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What It Takes to Get a Doctorate, Part II

I forgot to mention another part of John's doctoral process.  As he transcribes the interviews he has had to figure out a way to keep track of his findings and to analyze what people have said.  There are computer programs one can buy to help with this, but we've heard mixed reviews on them.  John's conclusion is that it sounds like a lot of money to shell out for a program that may or may not be very useful.

So, John goes through each transcription and codes the interview with a note such as "griots" or "traditional views of music" or "worship music".  Each subject is given a code number.

 Some paragraphs may have more than one code applied to them.  So we have to print each page twice if the comment has to codes applied, three times if it has three codes, etc.  
He then prints out the interview and we cut them up and glue them on to 5x7 inch cards.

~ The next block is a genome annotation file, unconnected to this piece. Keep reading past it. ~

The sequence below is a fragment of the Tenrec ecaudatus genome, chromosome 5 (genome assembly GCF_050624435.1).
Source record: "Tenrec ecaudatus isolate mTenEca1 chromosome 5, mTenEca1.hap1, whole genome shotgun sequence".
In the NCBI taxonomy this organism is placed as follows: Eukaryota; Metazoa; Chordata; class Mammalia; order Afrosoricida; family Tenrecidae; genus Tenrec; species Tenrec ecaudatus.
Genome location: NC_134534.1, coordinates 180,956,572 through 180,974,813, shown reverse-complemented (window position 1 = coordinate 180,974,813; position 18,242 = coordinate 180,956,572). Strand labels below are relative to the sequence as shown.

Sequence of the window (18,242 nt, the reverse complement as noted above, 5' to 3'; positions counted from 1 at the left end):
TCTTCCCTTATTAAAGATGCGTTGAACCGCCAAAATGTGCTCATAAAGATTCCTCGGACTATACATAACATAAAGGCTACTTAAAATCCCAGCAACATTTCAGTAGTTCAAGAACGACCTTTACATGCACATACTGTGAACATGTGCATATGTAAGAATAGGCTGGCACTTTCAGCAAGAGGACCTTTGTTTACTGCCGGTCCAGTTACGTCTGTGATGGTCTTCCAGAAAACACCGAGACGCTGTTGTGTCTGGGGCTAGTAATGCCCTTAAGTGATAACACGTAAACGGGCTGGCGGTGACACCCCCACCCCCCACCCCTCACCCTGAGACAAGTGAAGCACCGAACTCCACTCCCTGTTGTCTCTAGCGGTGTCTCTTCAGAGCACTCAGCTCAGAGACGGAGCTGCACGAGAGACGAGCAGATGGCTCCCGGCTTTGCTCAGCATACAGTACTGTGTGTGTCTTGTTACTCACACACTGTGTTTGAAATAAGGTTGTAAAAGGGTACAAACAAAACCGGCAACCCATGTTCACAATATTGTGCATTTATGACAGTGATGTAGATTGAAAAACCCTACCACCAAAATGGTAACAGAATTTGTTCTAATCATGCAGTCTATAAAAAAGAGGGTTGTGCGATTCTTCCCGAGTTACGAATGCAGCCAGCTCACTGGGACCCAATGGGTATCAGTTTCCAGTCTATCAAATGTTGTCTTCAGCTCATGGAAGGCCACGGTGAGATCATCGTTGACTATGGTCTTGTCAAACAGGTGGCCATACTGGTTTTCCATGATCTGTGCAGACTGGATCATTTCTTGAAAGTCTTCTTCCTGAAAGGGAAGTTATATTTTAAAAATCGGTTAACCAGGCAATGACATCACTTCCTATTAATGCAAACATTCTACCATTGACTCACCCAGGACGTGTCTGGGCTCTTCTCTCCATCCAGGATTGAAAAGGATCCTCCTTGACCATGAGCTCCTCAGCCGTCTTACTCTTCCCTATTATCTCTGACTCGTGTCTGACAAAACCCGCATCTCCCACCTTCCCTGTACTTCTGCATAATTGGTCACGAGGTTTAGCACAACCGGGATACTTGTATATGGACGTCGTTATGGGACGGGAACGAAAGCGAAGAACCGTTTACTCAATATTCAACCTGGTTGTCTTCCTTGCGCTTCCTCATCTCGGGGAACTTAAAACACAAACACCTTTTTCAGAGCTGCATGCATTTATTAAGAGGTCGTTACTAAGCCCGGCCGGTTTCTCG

Then we file them in a box under the code number..."griot" for example might be #5, so we file it under "5".  In this case, the code number is "25". 
He then has a code for the person interviewed which we note on the back of the card.  That way as he reads through his cards about griots he isn't prejudiced by knowing who made that comment.  It allows for more objectivity in his analysis.

This stage takes a lot of time, but it's much easier work than transcribing interviews!  John applies the codes and I'm doing the cutting and gluing for him.  It kind of takes me back to my days of teaching and class prep!
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